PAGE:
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5 Top Eczema Treatments for Dry, Itchy Skin

5 Top Eczema Treatments for Dry, Itchy Skin

You don't have to live with the dry, itchy skin that eczema causes; there are over-the-counter creams that can help. Here's how to get relief.
Eczema treatments on the hands, dry, itchy skin, psoriasis

When my 17-year-old daughter goes swimming in a pool with chlorine, we can count on a bad rash hours later. When she uses traditional sunscreen, we know she’ll be itching later that night. Sure, it helps if she rinses off right after her swim or goes with specialized sun protection. But these are triggers and side effects of eczema she’s dealt with since she was an infant, and it’s miserable.

We hoped she’d outgrow it, but it hasn’t happened yet, and now, in my 50s, there are days when my skin is hit with something similar. This is called atopic eczema, and take it from me; it’s no fun. More than 30 million Americans are dealing with some form of eczema, which essentially means itchy, red, and scaly skin. Your outer skin layer ends up with tiny cracks, which leads to inflammation. It’s most common in knee and elbow joints but can happen anywhere.

One in ten people will suffer from eczema at some point in life, and it can pop up at any age. And bonus (sarcastically, she types), if you get it as an adult, it can be really challenging to treat. So, we’re here to help. 

How do you know it’s eczema?

Eczema treatments on the elbow, dry, itchy skin, psoriasis

When you experience these skin problems as an adult and haven’t had issues in the past, it’ll be important to confirm what you’re dealing with is actually eczema, and not another issue, like an allergy or bad reaction to a new medication.

Once confirmed, note that as we age, our skin changes, and we can sometimes end up with something called asteatotic eczema, which leads to dry skin that has a harder time holding moisture or repairing itself after a scrape or cut. So, if you have red, flaky skin, and it ends up being eczema, understand it can’t really be cured but CAN be treated.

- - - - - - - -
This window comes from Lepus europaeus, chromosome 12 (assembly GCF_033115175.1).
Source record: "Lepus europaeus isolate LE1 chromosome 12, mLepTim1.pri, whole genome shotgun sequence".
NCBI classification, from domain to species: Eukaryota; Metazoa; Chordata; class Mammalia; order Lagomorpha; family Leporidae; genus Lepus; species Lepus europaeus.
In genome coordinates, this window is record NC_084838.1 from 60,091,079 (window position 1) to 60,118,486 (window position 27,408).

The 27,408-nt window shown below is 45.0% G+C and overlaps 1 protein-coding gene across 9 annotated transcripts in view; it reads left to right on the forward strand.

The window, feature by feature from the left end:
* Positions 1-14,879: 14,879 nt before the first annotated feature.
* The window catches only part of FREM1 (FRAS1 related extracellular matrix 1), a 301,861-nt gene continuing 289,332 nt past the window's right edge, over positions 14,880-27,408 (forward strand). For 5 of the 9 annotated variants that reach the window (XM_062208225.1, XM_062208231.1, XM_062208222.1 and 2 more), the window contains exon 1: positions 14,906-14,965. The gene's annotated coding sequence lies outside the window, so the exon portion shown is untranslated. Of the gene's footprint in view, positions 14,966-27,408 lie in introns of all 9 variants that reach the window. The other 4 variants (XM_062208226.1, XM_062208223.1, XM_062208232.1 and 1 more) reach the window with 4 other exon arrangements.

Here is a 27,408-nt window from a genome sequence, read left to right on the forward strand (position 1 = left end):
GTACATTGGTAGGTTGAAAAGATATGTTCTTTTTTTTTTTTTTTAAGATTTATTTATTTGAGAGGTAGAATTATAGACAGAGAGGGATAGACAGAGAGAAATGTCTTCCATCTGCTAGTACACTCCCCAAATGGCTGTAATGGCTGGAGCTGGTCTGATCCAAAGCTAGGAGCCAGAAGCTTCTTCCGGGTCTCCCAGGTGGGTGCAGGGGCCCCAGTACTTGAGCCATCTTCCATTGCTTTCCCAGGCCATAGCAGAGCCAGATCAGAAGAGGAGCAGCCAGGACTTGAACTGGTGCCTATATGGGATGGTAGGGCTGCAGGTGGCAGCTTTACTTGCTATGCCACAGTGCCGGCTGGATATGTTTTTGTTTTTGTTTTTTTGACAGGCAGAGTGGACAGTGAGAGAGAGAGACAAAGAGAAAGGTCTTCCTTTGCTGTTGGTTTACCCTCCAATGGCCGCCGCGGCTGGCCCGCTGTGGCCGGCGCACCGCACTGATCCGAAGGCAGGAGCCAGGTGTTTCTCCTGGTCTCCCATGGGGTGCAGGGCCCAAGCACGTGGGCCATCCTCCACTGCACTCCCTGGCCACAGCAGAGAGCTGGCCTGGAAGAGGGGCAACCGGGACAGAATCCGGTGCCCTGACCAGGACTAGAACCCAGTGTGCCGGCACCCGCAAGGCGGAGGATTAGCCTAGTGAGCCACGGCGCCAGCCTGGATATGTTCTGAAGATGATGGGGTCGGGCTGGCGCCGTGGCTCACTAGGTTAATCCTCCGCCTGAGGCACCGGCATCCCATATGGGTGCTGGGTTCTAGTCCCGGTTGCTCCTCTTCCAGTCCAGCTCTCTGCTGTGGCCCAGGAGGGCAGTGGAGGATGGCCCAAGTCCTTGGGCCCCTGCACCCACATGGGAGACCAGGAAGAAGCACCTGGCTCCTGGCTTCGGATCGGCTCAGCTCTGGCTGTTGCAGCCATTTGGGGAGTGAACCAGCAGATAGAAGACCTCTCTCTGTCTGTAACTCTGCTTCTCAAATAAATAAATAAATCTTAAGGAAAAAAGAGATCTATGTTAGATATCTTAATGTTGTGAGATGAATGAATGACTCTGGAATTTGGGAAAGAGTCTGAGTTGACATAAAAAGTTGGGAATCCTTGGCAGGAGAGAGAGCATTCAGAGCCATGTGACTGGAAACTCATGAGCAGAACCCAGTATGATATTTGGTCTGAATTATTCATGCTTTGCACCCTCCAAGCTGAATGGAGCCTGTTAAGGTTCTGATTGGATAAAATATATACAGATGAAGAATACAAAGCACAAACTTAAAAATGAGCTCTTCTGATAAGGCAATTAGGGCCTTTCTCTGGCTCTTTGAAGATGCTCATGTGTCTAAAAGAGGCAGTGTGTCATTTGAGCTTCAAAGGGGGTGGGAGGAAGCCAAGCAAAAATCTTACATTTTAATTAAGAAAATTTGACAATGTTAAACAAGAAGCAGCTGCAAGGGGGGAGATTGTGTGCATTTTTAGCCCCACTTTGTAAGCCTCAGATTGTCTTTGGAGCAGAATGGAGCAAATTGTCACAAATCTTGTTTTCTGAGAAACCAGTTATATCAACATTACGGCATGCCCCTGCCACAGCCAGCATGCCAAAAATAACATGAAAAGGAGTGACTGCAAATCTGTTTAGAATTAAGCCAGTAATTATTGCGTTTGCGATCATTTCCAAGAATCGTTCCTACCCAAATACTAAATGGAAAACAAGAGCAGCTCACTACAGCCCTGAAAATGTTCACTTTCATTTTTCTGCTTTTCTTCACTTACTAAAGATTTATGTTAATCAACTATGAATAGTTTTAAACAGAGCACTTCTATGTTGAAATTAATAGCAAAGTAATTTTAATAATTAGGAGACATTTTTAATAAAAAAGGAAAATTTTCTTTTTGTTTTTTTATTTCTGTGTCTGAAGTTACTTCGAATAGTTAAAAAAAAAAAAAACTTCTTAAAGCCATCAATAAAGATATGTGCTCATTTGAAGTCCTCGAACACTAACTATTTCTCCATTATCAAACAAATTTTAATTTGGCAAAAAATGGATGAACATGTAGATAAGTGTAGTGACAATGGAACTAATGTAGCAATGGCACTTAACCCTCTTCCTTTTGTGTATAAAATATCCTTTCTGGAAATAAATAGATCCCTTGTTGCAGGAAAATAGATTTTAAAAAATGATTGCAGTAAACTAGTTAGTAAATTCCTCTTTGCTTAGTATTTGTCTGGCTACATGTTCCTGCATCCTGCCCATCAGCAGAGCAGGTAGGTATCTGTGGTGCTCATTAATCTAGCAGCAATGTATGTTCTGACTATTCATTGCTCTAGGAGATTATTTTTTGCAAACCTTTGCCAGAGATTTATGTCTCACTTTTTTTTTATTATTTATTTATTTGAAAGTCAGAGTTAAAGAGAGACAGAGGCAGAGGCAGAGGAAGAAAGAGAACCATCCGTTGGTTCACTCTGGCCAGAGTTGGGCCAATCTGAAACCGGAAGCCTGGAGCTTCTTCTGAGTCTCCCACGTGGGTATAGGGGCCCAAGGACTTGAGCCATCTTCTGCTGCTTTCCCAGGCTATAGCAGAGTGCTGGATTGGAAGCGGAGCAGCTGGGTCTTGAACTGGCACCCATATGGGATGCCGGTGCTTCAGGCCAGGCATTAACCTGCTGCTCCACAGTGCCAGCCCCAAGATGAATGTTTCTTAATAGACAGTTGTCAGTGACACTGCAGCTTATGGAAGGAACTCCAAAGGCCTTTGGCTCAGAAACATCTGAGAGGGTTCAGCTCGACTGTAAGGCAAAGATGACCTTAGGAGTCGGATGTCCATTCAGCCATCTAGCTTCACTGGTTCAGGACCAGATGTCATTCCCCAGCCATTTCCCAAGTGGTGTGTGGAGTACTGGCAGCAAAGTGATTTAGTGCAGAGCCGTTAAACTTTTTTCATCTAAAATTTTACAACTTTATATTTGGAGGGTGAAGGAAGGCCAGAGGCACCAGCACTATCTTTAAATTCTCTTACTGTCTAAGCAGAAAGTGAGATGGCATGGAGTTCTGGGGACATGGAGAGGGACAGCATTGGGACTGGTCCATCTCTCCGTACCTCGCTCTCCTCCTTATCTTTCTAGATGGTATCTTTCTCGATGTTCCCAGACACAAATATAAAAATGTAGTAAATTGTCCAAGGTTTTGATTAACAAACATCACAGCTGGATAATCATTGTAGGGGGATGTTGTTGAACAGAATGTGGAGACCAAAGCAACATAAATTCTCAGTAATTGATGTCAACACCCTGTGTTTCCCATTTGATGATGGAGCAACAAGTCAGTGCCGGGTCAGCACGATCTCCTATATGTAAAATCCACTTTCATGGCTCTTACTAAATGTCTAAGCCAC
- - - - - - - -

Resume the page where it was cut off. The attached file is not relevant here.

How do you treat it?

doctor looking at eczema, rash, itchy skin

The treatment options for adults are typically the same as those for children. How you handle it really will depend on the severity. If your case is making you miserable, and keeping you from sleeping, which was what my daughter experienced, see your doctor for a prescription for a high dose of topical corticosteroid. That was the ONLY thing that worked for her. That said, it can have side effects that leave lasting impacts and could cause thinning of the skin, especially on the face and skin folds, so be cautious about how much you use. There are also pills and injectables if your case is severe enough.

Before you go to the most severe meds, it’s wise to try a few other options first. Over-the-counter creams may help get your skin back in shape. Moisturizing is important for all ages and supports the skin barrier, which helps with flare-up prevention. The moisturizers should contain three things: humectants that hydrate, emollients to support the skin, and occlusives to lock in the moisture. And you should moisturize every day, several times a day. You can consider topical corticosteroids to reduce swelling and redness when you have a flare-up, and there are over-the-counter options to try before going the prescription route.